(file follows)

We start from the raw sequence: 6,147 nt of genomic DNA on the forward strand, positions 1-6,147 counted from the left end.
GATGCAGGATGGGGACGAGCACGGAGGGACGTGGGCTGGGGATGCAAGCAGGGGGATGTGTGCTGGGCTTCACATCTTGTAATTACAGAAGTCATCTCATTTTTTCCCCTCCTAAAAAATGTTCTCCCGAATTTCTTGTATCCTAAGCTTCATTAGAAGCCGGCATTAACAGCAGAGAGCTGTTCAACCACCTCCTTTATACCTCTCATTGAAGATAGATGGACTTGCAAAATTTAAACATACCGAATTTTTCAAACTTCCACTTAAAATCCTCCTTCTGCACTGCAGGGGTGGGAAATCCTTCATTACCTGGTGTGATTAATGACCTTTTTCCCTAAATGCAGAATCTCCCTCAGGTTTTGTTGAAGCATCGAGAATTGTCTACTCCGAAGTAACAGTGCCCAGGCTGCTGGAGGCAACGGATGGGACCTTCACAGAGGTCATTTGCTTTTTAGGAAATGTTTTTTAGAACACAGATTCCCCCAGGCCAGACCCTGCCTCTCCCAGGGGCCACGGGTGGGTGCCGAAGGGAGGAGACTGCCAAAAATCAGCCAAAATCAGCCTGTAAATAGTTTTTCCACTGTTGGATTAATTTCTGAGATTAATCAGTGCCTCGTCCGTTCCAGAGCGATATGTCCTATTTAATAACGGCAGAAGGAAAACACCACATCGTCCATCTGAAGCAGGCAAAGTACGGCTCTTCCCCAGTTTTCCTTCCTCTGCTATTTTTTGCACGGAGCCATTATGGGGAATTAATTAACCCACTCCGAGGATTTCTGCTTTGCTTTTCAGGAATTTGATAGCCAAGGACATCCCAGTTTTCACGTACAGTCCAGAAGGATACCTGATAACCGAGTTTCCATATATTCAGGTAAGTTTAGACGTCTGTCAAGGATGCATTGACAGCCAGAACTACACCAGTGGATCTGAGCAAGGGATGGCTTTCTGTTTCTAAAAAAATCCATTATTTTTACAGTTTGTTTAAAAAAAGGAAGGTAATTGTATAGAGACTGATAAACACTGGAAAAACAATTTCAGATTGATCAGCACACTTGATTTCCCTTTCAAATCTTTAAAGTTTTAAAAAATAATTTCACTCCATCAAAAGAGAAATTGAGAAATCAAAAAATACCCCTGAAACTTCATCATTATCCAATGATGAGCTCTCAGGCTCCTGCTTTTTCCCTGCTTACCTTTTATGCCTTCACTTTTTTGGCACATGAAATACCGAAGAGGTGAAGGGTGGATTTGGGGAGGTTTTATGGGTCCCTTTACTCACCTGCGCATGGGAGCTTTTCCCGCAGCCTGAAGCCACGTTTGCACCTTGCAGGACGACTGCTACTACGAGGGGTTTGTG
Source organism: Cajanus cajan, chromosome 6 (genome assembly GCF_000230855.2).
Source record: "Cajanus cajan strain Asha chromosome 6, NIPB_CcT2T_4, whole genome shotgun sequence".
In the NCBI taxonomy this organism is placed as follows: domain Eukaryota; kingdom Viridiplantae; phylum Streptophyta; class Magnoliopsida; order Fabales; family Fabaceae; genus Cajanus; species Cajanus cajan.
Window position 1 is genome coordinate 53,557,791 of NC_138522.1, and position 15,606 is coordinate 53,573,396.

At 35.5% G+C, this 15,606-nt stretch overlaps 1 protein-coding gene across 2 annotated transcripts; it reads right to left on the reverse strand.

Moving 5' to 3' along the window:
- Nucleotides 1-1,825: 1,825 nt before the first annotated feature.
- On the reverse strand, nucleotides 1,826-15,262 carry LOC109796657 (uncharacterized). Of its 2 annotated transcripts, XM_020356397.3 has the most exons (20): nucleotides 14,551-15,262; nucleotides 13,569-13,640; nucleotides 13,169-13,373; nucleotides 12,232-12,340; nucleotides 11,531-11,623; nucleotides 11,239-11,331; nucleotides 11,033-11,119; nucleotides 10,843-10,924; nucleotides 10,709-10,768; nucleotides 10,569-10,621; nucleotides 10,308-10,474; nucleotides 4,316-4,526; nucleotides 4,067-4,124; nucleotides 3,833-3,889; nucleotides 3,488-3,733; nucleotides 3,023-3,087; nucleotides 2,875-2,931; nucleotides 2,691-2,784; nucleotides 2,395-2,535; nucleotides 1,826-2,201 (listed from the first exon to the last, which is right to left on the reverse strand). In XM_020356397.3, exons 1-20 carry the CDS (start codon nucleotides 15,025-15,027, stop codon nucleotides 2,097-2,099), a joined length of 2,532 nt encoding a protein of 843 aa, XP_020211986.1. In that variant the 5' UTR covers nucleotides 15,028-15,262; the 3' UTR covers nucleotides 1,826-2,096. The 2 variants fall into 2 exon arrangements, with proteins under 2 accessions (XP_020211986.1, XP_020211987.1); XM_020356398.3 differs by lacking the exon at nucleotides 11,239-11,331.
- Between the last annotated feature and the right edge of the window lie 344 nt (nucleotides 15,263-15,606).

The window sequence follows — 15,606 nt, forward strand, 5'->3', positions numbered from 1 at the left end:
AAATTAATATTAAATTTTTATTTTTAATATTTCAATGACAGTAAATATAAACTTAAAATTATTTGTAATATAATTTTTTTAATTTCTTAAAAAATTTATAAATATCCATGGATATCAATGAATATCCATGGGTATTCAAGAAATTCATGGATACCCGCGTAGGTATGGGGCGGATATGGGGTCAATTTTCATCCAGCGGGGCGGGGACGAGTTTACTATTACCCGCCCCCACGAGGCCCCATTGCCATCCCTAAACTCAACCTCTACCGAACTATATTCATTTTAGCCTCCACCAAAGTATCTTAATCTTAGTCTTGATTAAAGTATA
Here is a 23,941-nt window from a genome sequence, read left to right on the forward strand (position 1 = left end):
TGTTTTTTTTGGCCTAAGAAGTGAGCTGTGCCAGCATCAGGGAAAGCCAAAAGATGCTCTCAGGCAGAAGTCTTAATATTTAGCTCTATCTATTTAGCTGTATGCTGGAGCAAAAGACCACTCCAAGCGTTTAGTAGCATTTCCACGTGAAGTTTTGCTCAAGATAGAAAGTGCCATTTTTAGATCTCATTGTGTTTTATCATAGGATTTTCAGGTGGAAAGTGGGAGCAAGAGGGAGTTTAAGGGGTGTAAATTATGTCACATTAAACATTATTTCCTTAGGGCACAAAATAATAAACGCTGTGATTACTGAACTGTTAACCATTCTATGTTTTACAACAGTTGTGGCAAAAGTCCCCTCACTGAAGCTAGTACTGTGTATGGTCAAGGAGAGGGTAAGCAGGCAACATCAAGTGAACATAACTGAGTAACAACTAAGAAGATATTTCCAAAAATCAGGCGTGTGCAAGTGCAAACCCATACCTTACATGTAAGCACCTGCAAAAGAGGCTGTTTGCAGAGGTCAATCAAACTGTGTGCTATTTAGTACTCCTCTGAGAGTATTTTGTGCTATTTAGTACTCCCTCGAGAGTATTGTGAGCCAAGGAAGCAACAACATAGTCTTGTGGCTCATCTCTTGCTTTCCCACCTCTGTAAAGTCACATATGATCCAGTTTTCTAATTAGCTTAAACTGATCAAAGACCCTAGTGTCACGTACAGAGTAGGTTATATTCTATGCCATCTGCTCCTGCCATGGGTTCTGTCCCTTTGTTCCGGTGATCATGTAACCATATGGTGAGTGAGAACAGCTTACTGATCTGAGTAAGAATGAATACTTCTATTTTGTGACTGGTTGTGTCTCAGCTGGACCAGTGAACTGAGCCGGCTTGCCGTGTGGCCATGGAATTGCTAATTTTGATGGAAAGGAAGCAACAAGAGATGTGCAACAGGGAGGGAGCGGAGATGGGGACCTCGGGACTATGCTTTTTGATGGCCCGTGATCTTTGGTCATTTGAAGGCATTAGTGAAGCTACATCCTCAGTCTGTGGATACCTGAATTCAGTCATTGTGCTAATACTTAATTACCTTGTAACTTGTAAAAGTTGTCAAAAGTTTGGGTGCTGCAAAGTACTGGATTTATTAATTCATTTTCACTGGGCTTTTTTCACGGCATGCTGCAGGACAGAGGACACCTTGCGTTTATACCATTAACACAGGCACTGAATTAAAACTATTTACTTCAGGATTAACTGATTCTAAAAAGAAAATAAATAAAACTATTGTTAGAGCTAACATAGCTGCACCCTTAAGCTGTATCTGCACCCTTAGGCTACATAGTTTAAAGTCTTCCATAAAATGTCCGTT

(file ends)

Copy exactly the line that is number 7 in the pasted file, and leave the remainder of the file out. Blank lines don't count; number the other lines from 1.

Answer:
At 35.5% G+C, this 15,606-nt stretch overlaps 1 protein-coding gene across 2 annotated transcripts; it reads right to left on the reverse strand.